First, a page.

Kenneth Dau-Schmidt

Indiana University

Guest

Kenneth Dau-Schmidt is Professor of Labor and Employment Law at Indiana University's Maurer School of Law.

Kenneth Dau-Schmidt on KCRW

Last week, Donald Trump tweeted progress on a campaign promise: Carrier Air Conditioning might not move 2000 jobs to Mexico after all.

Campaign promises and economic realities

Last week, Donald Trump tweeted progress on a campaign promise: Carrier Air Conditioning might not move 2000 jobs to Mexico after all.

from To the Point

Under federal law, employees don't have to join unions, but labor contracts require that they pay for the representation that unions provide.

'Right to Work' Laws in an Election Year

Under federal law, employees don't have to join unions, but labor contracts require that they pay for the representation that unions provide.

from To the Point

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Orange County Democrats are celebrating a victory that seemed almost impossible 10 years ago.

from KCRW Features

Last week's mass shooting in El Paso has been particularly painful for Angelenos, because so many have close ties to that city.

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Lots of people lie to federal investigators. Very few are indicted for it.

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The race for the presidential nomination poses another stress test for the Democratic Party.

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In Redding, California, firefighters are still battling the large Mountain Fire that broke out late Thursday morning.

from Press Play with Madeleine Brand

Will mass shootings become part of America’s background noise?   That’s an ugly prospect raised by the deaths of 34 people this week in Texas, Ohio and California.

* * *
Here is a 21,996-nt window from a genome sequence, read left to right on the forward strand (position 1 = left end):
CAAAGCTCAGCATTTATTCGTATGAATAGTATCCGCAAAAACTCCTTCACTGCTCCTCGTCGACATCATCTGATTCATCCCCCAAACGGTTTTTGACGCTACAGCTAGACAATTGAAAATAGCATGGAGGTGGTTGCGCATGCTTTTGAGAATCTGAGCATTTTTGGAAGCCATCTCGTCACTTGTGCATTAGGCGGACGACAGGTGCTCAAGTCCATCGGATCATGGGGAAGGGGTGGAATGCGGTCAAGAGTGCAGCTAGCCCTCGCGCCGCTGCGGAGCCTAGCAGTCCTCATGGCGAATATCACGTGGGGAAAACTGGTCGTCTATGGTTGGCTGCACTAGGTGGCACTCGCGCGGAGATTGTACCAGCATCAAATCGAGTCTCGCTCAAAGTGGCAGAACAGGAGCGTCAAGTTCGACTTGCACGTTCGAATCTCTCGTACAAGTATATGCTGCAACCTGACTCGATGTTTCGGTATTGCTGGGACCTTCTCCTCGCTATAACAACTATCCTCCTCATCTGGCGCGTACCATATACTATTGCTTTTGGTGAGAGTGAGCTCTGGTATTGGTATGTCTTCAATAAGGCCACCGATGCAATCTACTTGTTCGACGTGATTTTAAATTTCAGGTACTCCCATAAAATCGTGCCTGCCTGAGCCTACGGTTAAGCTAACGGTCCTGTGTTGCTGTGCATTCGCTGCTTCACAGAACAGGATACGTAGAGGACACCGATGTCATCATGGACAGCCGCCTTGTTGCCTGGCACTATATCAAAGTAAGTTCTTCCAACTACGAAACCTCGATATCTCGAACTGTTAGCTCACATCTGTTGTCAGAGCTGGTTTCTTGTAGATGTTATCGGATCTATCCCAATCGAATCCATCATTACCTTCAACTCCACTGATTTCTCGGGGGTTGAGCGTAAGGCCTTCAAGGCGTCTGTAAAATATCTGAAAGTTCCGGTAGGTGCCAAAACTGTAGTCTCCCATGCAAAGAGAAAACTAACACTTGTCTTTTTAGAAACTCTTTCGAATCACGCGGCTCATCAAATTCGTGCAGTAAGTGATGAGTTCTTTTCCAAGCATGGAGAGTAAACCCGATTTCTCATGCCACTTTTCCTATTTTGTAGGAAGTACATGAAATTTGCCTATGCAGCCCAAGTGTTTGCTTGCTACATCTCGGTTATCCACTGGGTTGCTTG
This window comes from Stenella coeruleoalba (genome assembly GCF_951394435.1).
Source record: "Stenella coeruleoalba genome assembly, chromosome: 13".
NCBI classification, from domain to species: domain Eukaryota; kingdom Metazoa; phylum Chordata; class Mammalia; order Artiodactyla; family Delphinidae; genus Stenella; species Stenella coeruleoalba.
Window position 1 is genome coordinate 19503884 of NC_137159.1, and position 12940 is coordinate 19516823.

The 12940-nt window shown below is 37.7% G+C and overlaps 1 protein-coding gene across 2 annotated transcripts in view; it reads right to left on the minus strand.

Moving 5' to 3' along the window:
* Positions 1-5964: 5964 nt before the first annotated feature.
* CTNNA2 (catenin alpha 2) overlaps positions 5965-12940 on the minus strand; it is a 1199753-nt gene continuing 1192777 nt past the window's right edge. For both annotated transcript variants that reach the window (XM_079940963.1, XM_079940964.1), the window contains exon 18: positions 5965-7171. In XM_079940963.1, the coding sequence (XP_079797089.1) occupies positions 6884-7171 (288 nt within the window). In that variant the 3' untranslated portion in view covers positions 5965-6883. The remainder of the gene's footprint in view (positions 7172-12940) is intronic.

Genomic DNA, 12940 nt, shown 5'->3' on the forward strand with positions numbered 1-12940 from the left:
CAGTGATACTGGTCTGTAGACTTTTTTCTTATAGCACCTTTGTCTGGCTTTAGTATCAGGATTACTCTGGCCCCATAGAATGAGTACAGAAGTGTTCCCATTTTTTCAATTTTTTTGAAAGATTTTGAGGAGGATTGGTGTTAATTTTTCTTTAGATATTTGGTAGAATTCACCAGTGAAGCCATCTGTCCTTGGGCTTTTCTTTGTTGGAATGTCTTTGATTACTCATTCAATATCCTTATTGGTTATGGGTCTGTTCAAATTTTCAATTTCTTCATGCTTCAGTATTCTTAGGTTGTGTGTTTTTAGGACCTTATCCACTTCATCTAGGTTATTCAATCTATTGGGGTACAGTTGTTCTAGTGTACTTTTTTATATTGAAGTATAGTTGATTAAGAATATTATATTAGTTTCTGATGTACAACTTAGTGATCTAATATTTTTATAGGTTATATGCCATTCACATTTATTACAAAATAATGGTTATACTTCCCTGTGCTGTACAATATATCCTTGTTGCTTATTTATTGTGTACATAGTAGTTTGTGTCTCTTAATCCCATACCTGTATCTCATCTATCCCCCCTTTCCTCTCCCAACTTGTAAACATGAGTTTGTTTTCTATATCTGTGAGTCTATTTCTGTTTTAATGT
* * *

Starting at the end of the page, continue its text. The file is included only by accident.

from To the Point

From Richie Havens to Jimi Hendrix, photographer Henry Diltz recalls his favorite moments of the historic festival.

from KCRW Features

“We can’t recycle our way out of this crisis.” That’s according to California’s Democratic State Senator Ben Allen-- just one of many politicians around the country proposing to ban all straws, bags and other single-use plastics. At the overwhelmed Recycling Center in Burbank, California, Kreigh Hample says, “Our packaging has gone up exponentially in just the last few decades… it’s a sad story in the way we eat, the way we dispose of things and the way that we’re living.” A throwaway culture may be convenient, but the costs include cleaning it up with taxpayer money--not to mention worldwide pollution. China now requires recycled products so pure that the bottom’s gone out of the market, but the plastics industry is bigger than ever. Former EPA official Judith Judith Enck says half the world’s plastics have been produced in the past 13 years. One new process has developed from coal fracking, and development is being encouraged by President Trump with support from the fossil fuel industry. But just 9% of the plastic produced is getting recycled. Some goes to landfills, but the rest turns into worldwide pollution. Images of plastic waste floating by the acre in the Pacific Ocean are all too familiar; microplastics are turning up from the depths of the seas to the remotest parts of the Arctic. In Texas and other states, it’s illegal to ban plastic products. But, in Sacramento, Allen says it’s time to hold the plastics industry accountable. California is big enough to influence the nation’s economy, so his efforts are being scrutinized by politicians and advocates around the country.

from To the Point